In our series of articles about stock basics, we talked about the economic moat of a company. A wider Moat gives an edge to the company over their rivals. Such companies operate with high margins. But how to identify moat companies?
In our previous article, we’ve talked mainly about the qualitative factors that give moat to companies. But it is also possible to identify moat companies by looking into their financial results.
In this article, we will try to find a way to quantify a set of parameters that will point us towards a company with a moat.
Parameters To Identify Moat Companies
Warren Buffett loves companies with a strong competitive advantage. He has his ways to identify such a company. But how we, laymen, can identify companies with an economic moat?
The economic moat gives three visible advantages to a company. Based on these three advantages, experts have formulated rules to identify companies with a Moat.
What are the three advantages?
- Margins: One of the first characteristics of a company with an economic moat is its high margins. In a sector, the company will display profit margins substantially higher than its competitors. Read more.
- Turnover: There may be a case where the sector itself is too competitive. Companies in such a sector cannot display high margins. But moat companies of that sector will display higher turnovers. Read more.
- Returns: A company with an economic moat has high margins or higher turnovers or a combination of both. These two factors make it yield a better return on its capital. Read more.
For a company, expressing the margin can be done in terms of their net profit (PAT). But more effective metric will be free cash flow (FCF). The Companies with a moat have an uncanny ability to yield higher margins than their competitors. Let’s know more about FCF and PAT yields for a typical moat company.
#1.1 Free Cash Flow Yield
Companies with an economic moat will yield above average free cash flow (FCF). It is a typical characteristic displayed by all moat companies.
But investors need to note, what is FCF? It is the cash generated from the company’s operations minus the CAPEX. What is CAPEX? The money used to expand its capacity (purchase its new property, plant, and equipment).
“Net cash from operations” and “CAPEX” numbers are available in the company’s cash flow report.
Now, how to know if the free cash flow (FCF) generated is enough or not? What should be a typical value for a company with a moat? We must express FCF as a percentage of sales (FCF Yield = FCF / Sales).
As a rule of thumb, an FCF yield is more than 5% is considered good. But check this value for the last 5-10 years in a row. A consistently 5% or higher FCF Yield means you have found a great company.
#1.2 Net Profit (PAT) Margin
PAT margin is a way of expressing the profitability of a company. A company that generates higher PAT per Rupee of sales is good.
How to generate more PAT per Rupee sales compared to its competitors? To do this, the company must have two advantages:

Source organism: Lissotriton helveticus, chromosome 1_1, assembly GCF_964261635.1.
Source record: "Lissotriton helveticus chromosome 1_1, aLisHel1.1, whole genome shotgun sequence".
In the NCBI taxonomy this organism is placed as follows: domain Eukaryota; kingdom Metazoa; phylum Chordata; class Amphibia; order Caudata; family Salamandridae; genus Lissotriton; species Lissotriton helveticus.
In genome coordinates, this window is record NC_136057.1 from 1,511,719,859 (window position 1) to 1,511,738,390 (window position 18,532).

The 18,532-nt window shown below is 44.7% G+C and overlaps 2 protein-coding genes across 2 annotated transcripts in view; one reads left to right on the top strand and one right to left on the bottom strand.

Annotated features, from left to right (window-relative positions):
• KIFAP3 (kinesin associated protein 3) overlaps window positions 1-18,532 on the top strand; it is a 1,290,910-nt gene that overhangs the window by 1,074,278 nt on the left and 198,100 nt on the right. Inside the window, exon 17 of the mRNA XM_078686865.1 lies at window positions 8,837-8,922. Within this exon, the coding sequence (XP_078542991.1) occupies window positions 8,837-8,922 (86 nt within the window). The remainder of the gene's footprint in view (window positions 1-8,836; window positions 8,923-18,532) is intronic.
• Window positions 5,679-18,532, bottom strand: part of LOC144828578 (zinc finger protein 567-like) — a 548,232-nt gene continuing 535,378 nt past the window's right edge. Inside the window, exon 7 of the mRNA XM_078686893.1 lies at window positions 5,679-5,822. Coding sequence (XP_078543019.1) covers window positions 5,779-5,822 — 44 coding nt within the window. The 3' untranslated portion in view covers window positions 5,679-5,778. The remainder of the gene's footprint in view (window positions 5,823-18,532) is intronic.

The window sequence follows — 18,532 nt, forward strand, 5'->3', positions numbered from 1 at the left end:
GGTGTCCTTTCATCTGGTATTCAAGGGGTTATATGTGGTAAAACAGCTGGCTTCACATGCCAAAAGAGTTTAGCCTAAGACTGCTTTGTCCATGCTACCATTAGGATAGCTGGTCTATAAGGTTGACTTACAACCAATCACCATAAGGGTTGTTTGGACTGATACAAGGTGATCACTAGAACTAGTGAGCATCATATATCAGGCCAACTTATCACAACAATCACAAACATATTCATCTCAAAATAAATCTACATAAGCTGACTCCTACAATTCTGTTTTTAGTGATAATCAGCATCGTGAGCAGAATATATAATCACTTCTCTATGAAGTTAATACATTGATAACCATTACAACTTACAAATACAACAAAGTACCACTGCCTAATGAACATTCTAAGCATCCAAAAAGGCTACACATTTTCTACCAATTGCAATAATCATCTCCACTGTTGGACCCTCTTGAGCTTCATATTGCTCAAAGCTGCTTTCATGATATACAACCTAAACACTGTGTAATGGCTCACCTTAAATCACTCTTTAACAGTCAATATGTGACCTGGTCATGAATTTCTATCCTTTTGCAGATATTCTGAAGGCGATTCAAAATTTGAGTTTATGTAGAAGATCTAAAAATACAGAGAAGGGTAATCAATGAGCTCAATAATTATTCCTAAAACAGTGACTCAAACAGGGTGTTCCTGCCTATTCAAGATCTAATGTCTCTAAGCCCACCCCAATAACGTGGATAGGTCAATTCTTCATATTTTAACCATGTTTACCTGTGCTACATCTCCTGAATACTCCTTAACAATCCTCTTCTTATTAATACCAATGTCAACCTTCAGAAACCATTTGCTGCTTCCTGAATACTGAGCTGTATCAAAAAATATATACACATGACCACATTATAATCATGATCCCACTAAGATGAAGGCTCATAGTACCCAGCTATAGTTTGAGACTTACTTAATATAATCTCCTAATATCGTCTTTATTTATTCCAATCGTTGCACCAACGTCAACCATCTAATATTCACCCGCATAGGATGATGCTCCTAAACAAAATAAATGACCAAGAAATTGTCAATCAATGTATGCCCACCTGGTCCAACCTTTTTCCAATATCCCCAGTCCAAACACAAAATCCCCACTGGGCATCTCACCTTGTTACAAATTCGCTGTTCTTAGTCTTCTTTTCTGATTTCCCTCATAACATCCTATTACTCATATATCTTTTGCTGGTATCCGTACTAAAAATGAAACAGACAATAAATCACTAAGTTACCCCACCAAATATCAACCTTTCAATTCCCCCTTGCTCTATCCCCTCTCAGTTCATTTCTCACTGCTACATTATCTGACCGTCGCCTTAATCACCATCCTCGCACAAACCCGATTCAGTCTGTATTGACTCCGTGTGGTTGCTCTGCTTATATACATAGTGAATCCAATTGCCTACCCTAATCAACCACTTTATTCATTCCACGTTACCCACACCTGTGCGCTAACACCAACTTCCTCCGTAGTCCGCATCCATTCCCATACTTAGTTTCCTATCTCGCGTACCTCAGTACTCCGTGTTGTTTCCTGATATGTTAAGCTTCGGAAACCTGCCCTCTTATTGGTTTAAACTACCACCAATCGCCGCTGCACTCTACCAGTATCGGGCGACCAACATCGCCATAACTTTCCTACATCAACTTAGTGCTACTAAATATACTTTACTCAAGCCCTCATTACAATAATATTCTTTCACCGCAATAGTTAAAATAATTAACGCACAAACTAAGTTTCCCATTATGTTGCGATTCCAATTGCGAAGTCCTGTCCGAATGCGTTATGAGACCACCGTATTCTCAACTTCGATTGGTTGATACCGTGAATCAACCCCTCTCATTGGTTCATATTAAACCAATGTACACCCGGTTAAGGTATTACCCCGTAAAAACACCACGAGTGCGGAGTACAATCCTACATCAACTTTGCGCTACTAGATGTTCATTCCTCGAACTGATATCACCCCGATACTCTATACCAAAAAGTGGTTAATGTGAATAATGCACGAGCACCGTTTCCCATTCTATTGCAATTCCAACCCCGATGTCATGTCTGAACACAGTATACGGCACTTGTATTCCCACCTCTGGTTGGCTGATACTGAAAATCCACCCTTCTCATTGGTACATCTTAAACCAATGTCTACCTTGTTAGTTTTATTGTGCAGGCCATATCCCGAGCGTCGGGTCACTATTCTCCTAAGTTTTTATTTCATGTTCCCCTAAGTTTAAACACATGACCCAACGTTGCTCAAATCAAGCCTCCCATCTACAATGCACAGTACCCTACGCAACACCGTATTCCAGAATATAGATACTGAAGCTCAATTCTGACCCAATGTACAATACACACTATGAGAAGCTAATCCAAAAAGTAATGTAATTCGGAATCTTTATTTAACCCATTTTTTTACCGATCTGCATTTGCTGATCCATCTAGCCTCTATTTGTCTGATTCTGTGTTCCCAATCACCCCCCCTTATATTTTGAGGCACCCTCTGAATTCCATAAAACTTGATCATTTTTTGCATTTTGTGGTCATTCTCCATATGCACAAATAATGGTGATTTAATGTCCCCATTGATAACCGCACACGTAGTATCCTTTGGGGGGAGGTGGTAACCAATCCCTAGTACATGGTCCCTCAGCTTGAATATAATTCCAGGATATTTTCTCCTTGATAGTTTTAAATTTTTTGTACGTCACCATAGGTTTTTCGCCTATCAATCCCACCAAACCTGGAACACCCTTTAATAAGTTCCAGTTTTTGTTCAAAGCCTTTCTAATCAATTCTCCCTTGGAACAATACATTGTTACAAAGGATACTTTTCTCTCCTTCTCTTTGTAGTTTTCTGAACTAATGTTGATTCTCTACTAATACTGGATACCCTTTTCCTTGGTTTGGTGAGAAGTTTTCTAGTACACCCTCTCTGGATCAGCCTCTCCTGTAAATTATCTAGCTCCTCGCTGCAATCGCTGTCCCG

- Low Cost: A company that can produce similar products at a lower cost has an advantage. This advantage can come from a variety of ways. Either the overheads of the company are low or, they are sourcing cheaper raw materials.
- Pricing Power: A company can sell the same product at a higher price. How? Because of the pricing power. Quality products coming from a reputable brand will have pricing power over their competitors.
So, a company with the above two advantages will have a higher profit margin.
Now, how to know if the net margin is high or not? We must express PAT as a percentage of sales (Net Margin = PAT / Sales).
As a rule of thumb, a net margin of more than 15% is considered good. But even better will be its consistency for a period of 5-yrs or more.
But it is also true that a company that does not operate with higher margins can still post higher net profits. How? We know about this while discussing DuPont’s Formula. In fact, as per experts, an investor must always see Net Margin and Turnover in unison. DuPont Formula can give us this visibility.
Companies buy assets to build their operating capabilities that, in turn, will render sales. But only rendering sales is not enough, it must be done efficiently.
To understand this, let’s take a hypothetical example. Suppose two companies are operating in the IT and Steel sectors. Their asset turnover (=sales / total asset), is shown in the below infographics.
The company in the IT sector has a higher turnover than that of the steel sector. It means an IT company can render more sales per unit asset. You can see that the asset turnover of an IT company is constantly over one (1).
But comparing the asset turnover of two companies operating in different sectors is not advisable. To gain a better perspective, one must compare the asset turnover of companies of the same Sector. Example:
As a rule of thumb, a company having an asset turnover of 0.67 is considered good. Asset turnover greater than one (1) is like tending towards excellence.